This remarkable book explores the key role Paris played in Henri Cartier-Bresson’s legendary artistic career, and the way he looked at the city he lived in—and loved.
Henri Cartier-Bresson (1908–2004) was "the eye of the 20th century" and one of the world’s most acclaimed photographers. Paris was his home, on and off, for most of his life and the photographs he took of the city and its people are some of his most recognizable and beloved images.
In this volume are 160 photographs taken from a career lasting more than fifty years. Mostly in black and white, this selection reveals the strong influence of pioneering documentary photographer Eugene Atget (1857–1927) on Cartier-Bresson, and the clear visual links with surrealism that infused his early pictures. After an apprenticeship with cubist painter André Lhote in 1932, Cartier-Bresson bought his first Leica, a small portable camera that allowed him to capture the movement and rhythms of daily life in Paris. Camera in hand, Cartier-Bresson observed the Liberation from the Nazis in August 1944 from close quarters and the civil disturbances of May 1968. For decades he also thrived in capturing native Parisians going about their lives in the city, as well as photographing celebrated artists, writers, politicians, and anonymous citizens.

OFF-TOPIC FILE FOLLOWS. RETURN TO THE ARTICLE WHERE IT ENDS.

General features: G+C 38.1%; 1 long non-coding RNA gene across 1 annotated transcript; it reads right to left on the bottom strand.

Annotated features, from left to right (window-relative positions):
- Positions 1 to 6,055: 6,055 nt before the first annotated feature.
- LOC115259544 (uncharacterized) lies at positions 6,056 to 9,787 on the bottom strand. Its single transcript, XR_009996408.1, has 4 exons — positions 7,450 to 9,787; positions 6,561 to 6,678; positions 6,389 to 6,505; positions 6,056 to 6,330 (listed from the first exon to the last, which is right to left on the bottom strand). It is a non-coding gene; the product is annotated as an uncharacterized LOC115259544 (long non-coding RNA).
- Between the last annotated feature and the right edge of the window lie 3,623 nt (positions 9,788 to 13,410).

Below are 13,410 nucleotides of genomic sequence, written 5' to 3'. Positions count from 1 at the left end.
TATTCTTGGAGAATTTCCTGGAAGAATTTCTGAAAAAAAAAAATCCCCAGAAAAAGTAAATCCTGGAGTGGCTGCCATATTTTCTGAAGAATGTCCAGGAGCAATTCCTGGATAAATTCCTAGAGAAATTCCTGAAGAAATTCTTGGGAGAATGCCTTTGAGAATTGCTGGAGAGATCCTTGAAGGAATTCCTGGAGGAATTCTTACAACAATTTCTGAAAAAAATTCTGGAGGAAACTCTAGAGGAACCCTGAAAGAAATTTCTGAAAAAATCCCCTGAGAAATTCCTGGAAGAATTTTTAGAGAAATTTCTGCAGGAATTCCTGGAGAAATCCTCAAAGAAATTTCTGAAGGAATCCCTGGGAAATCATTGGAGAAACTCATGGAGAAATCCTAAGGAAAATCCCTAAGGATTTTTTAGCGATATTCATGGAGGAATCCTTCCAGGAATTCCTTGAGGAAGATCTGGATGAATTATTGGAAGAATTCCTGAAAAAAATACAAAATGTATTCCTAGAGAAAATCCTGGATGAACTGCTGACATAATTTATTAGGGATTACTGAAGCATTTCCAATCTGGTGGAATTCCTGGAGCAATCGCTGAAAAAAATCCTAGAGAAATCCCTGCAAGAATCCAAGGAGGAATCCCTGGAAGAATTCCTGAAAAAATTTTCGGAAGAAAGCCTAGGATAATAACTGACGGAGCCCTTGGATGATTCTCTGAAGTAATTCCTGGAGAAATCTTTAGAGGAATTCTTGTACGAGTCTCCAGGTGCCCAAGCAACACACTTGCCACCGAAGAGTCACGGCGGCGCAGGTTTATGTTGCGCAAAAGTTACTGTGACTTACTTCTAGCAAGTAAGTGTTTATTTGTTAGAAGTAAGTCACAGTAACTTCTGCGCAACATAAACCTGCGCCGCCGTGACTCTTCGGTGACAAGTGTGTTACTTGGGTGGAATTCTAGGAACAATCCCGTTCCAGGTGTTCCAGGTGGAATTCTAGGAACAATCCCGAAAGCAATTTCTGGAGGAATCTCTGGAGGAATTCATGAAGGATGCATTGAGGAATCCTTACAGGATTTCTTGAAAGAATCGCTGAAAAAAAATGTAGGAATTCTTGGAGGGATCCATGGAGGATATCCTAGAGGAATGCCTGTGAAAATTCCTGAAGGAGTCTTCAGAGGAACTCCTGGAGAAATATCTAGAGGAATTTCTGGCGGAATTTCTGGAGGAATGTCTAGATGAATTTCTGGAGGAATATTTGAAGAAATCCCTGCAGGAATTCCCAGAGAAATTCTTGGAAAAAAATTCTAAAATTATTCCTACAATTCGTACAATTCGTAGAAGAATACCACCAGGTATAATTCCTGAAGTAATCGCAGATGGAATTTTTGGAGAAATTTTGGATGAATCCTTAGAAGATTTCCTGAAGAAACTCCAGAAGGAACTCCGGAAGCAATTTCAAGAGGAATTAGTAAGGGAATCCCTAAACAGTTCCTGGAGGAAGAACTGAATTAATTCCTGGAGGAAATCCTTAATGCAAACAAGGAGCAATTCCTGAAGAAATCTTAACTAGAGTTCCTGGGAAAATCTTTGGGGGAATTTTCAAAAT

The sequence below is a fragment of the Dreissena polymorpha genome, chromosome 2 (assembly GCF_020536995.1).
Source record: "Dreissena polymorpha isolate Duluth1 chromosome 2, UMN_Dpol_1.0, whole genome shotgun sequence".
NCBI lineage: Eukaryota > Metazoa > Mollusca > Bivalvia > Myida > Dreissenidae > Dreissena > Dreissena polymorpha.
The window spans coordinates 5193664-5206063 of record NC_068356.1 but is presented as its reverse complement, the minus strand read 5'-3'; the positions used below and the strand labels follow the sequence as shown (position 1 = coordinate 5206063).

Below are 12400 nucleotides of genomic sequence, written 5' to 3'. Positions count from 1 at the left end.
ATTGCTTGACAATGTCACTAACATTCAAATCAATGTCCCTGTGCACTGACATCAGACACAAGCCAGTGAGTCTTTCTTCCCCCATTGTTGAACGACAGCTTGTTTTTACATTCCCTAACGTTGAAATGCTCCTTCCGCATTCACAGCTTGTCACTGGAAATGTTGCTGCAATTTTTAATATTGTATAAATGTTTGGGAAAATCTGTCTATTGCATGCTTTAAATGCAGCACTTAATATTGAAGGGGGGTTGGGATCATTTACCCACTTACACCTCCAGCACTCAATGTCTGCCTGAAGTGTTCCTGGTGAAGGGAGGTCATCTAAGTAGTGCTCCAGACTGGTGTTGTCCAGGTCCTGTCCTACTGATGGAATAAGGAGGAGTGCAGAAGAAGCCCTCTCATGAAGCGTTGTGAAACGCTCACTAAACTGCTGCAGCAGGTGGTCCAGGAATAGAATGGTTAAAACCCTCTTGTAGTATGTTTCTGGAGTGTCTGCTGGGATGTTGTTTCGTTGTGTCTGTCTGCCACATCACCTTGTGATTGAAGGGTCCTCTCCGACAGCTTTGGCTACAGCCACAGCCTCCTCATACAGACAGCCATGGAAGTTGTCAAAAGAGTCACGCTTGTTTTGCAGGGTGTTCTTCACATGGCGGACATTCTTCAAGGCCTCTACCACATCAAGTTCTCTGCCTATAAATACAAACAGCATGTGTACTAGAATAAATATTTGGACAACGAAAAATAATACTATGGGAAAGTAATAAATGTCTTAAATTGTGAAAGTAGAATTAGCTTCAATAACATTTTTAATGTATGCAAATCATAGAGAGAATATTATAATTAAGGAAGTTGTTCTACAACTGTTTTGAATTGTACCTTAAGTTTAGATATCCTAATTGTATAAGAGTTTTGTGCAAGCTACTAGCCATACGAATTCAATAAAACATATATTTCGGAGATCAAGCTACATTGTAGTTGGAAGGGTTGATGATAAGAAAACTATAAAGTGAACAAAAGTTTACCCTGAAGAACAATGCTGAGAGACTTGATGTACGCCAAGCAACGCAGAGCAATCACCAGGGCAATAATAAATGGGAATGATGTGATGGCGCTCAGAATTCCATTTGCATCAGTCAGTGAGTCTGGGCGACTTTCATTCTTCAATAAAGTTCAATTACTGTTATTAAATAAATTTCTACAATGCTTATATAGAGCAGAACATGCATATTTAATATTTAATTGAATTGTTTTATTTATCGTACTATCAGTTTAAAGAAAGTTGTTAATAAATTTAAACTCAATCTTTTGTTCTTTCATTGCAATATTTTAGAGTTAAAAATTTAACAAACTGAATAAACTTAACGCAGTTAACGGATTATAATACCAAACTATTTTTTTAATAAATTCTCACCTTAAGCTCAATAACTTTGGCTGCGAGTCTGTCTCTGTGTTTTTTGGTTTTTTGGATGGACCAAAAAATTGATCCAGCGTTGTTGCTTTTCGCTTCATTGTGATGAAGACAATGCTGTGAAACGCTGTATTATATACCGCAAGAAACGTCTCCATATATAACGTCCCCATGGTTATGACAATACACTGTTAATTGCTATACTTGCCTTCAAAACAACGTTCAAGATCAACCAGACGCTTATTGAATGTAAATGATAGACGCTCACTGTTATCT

This collection is not only a superb portrait of Paris in the twentieth century, but a testament to Cartier-Bresson’s skill as a supreme observer of human life.